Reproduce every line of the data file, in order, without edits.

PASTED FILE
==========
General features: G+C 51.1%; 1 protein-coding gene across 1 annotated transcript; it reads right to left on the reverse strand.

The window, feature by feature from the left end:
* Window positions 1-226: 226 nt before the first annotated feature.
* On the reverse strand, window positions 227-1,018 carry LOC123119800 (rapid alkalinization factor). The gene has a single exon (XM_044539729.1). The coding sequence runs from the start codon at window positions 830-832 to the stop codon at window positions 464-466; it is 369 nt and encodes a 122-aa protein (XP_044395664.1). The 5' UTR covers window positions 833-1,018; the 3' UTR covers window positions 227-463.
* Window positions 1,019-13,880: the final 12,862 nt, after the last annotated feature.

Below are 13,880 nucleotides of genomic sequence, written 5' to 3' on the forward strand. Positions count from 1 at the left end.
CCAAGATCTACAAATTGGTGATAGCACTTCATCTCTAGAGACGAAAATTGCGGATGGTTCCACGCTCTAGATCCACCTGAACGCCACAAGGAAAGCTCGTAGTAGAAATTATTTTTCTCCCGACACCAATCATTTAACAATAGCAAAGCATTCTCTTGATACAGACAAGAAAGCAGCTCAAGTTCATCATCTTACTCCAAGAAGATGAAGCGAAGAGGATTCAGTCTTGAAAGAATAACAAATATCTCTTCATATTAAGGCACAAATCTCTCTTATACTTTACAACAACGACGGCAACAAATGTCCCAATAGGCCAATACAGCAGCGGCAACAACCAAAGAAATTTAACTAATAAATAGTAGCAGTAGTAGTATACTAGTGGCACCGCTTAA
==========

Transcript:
General features: G+C 51.1%; 1 protein-coding gene across 1 annotated transcript; it reads right to left on the reverse strand.

The window, feature by feature from the left end:
* Window positions 1-226: 226 nt before the first annotated feature.
* On the reverse strand, window positions 227-1,018 carry LOC123119800 (rapid alkalinization factor). The gene has a single exon (XM_044539729.1). The coding sequence runs from the start codon at window positions 830-832 to the stop codon at window positions 464-466; it is 369 nt and encodes a 122-aa protein (XP_044395664.1). The 5' UTR covers window positions 833-1,018; the 3' UTR covers window positions 227-463.
* Window positions 1,019-13,880: the final 12,862 nt, after the last annotated feature.

Below are 13,880 nucleotides of genomic sequence, written 5' to 3' on the forward strand. Positions count from 1 at the left end.
CCAAGATCTACAAATTGGTGATAGCACTTCATCTCTAGAGACGAAAATTGCGGATGGTTCCACGCTCTAGATCCACCTGAACGCCACAAGGAAAGCTCGTAGTAGAAATTATTTTTCTCCCGACACCAATCATTTAACAATAGCAAAGCATTCTCTTGATACAGACAAGAAAGCAGCTCAAGTTCATCATCTTACTCCAAGAAGATGAAGCGAAGAGGATTCAGTCTTGAAAGAATAACAAATATCTCTTCATATTAAGGCACAAATCTCTCTTATACTTTACAACAACGACGGCAACAAATGTCCCAATAGGCCAATACAGCAGCGGCAACAACCAAAGAAATTTAACTAATAAATAGTAGCAGTAGTAGTATACTAGTGGCACCGCTTAA